Tax and the gig economy: What you need to know

Posted: 17 June 2019 12:14 pm
News

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Mark Chapman takes us through some tax tips that everyone working in the gig economy needs to know about.

Over the last few years, thousands of Australians have changed the way they work, moving into the sharing (or "gig" economy) either to boost the income they make from their "day job" or to step outside the employment rat-race to enjoy the freedom of being their own boss.

The problem is that far too many people who've made the transition haven't given any thought to the tax implications. In response, the Australian Taxation Office (ATO) has put sharing economy workers on notice that they're watching what you do.

With tens of thousands of Australians now offering products or services through organisations including Uber, Airbnb, Airtasker and many others, as well as starting side hustles of their own, it's never been more important to understand how the tax laws apply to these new ways of working.

I encounter taxpayers all the time who don't understand that gig economy work is even taxable so to help fill the knowledge gap, I've prepared some tax tips that all sharing economy workers must know.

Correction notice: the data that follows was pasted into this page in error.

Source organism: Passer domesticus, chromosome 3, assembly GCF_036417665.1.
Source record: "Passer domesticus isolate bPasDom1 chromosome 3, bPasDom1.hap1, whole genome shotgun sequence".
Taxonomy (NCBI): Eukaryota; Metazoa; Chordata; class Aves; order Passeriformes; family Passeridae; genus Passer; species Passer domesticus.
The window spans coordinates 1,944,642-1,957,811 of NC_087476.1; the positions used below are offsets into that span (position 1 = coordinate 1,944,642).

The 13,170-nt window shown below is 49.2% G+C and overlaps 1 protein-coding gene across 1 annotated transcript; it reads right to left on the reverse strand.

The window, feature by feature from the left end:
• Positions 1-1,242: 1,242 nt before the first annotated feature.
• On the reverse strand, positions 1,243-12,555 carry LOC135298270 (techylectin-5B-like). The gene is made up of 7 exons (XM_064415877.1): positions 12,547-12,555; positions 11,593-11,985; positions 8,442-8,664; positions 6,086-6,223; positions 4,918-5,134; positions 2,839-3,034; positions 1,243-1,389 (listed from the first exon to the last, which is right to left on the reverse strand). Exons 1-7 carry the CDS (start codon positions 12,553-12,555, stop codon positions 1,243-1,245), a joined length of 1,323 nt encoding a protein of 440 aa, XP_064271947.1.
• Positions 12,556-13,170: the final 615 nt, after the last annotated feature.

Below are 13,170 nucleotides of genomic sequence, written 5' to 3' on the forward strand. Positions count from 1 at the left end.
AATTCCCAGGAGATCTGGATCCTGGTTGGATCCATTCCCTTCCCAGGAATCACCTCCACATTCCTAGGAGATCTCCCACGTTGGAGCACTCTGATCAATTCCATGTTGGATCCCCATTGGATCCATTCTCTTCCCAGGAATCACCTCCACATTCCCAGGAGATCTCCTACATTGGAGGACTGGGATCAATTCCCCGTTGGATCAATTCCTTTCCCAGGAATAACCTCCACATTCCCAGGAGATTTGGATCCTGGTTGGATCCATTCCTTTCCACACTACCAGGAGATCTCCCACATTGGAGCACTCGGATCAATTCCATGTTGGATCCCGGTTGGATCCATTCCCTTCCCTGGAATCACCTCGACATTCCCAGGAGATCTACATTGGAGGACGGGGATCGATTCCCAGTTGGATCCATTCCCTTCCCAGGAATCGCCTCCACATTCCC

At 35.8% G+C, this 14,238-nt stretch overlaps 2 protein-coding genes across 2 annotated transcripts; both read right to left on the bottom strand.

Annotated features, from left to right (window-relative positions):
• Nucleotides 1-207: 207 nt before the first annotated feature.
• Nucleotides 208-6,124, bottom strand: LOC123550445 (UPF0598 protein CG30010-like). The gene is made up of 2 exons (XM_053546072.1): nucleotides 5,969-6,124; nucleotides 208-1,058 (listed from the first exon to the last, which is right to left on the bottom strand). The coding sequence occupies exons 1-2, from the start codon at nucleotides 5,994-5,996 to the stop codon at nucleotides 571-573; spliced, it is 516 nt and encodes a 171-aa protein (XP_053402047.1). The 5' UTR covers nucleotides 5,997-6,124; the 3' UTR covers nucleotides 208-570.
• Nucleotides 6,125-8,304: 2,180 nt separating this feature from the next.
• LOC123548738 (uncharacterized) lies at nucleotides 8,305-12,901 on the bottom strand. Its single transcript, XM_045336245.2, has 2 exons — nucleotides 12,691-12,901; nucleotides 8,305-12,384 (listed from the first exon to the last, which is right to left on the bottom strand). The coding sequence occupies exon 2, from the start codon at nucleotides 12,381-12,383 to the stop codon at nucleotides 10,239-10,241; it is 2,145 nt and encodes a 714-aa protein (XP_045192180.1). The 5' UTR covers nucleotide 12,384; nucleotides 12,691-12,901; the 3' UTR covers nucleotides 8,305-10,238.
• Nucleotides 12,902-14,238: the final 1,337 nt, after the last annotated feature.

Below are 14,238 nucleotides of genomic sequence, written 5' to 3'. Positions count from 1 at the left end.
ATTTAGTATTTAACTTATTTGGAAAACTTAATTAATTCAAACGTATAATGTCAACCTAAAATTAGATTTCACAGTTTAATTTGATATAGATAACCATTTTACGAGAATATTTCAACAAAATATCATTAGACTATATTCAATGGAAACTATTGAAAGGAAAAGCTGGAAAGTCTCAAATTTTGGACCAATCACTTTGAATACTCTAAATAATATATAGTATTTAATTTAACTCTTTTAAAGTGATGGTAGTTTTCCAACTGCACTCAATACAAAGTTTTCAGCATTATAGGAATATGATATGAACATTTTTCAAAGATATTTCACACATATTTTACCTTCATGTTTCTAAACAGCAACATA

Declare your income

First and foremost, income you receive from working in the sharing economy is taxable and must be declared on your tax return. You might think your gig work is just a hobby but the ATO will disagree!

Claim what you're entitled to

You can claim deductions for any expenses you incur as part of your work in the sharing economy.

If you're one of the many Aussies driving for Uber or one of the other ride-sharing companies, most of your expenses are likely to focus on the costs of purchasing and running your vehicle. Remember to keep a log book of your journeys over a 12-week period so you can work out the business/personal split and keep a log of all journeys, including travel to and from pick-ups. Keep receipts too, so you can substantiate costs like fuel, servicing, car cleaning, etc.

If you rent a room through Airbnb, you can claim a proportion of any property-related expenses such as rates, cleaning, heating, lighting, water and cable TV subscriptions (if your guests have access to a TV connected to a cable service).

If you're an Airtasker worker, you can claim the cost of any tools or equipment you use in your work, as well as the costs of travelling to and between jobs.

Most sharing economy platforms take a fee or a commission out of the price you charge your customer for the service. That fee or commission is tax-deductible.

If you run the admin side of your business from home, don't forget to claim the appropriate proportion of home-office expenses, such as Internet fees, landline or mobile phone bills, costs of office furniture, etc.
Finally, where expenses relate to a mixture of business use and private/domestic use, make sure you only claim the business-related element.

You're on your own now

Particularly if you're coming out of a paid job, you're probably used to getting your taxes deducted straight from your pay packet by your employer. But now you're in business on your own account, nobody is going to be deducting anything so you need to proactively manage your cash flow to set money aside for future tax bills.